That’s the question we need to ask ourselves. Great, the Dodgers are keeping him under “contract” so he has medical coverage that helps him as an individual. What happens to everyone else in the same boat? Who’s getting them treatment and the coverage to pay for it?
The article below describes how this can happen, mostly focused on several factors. One, things change. The family’s circumstances change over the years, your parents change over the years, and so an older or younger sibling might have been raised differently than we were. Also, we are different. Some kids’ personalities mesh differently with their parents compared to their siblings. That’s all pretty normal.
I want to talk about childhood abuse, especially why it can seem like our siblings don’t understand when we tell them about our abuse. One of the things that becomes clear as you read the link is that kids might grow up in the same biological family but not necessarily in the same circumstances.
This is why I harp on this quite a bit. We lose people to depression and mental health struggles when they are disconnected from the people in their lives. Our best prevention is to remain connected, yet it’s become so easy today to be disconnected from each other. (I am perhaps more guilty of this than most, I admit. I should spend more time taking action on the tips in this article too.)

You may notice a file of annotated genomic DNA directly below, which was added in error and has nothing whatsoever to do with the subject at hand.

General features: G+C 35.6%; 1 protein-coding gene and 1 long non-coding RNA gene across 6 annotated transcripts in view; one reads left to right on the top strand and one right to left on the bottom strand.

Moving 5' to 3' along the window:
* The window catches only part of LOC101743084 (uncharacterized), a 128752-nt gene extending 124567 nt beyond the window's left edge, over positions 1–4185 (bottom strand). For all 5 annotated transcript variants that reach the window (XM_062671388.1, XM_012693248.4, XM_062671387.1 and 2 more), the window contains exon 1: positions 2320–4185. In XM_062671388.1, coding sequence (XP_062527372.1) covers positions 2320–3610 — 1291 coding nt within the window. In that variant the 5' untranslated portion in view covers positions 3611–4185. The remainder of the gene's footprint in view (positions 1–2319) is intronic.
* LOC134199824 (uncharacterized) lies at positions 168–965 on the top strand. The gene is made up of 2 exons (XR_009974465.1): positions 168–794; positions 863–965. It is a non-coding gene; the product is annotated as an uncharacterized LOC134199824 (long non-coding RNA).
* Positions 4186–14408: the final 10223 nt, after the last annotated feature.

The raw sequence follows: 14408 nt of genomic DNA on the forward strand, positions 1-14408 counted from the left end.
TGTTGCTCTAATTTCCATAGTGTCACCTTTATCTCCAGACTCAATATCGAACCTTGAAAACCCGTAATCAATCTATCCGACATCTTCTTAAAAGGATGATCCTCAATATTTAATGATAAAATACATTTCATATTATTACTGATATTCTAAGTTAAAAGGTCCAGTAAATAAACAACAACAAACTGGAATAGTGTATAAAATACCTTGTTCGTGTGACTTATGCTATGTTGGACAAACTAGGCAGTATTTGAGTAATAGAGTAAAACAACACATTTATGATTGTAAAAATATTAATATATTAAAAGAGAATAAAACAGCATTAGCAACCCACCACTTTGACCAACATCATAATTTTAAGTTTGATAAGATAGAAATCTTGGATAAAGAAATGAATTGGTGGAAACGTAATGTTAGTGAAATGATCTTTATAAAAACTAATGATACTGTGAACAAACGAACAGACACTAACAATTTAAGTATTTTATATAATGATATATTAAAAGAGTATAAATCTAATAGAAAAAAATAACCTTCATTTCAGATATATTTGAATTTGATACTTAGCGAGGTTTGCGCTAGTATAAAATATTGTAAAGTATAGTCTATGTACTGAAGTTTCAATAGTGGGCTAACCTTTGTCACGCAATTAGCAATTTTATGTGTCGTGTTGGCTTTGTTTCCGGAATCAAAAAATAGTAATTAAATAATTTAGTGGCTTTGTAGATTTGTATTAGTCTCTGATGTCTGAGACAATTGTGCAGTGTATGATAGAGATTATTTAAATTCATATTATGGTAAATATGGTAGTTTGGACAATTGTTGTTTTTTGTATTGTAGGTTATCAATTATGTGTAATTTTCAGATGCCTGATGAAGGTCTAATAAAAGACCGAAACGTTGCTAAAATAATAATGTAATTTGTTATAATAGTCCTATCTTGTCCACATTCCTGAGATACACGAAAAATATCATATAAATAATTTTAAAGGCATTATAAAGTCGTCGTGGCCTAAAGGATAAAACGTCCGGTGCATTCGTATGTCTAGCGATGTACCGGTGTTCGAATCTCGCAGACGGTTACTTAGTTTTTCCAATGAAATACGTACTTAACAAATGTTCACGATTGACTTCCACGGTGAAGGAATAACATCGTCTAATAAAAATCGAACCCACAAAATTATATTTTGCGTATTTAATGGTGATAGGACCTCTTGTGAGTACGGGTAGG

As I read this, I couldn’t help but compare it to the hundreds of stories where the opposite was true. People are so afraid of saying the wrong thing or so uncomfortable with the idea of mental health issues that they run the other way. They disconnect from someone who so desperately needs connection. Someone they love is feeling all that embarrassment and pain and no longer has anyone to connect to and remind them of their value, their humanness.
As the title of Elizabeth’s post says, we need each other.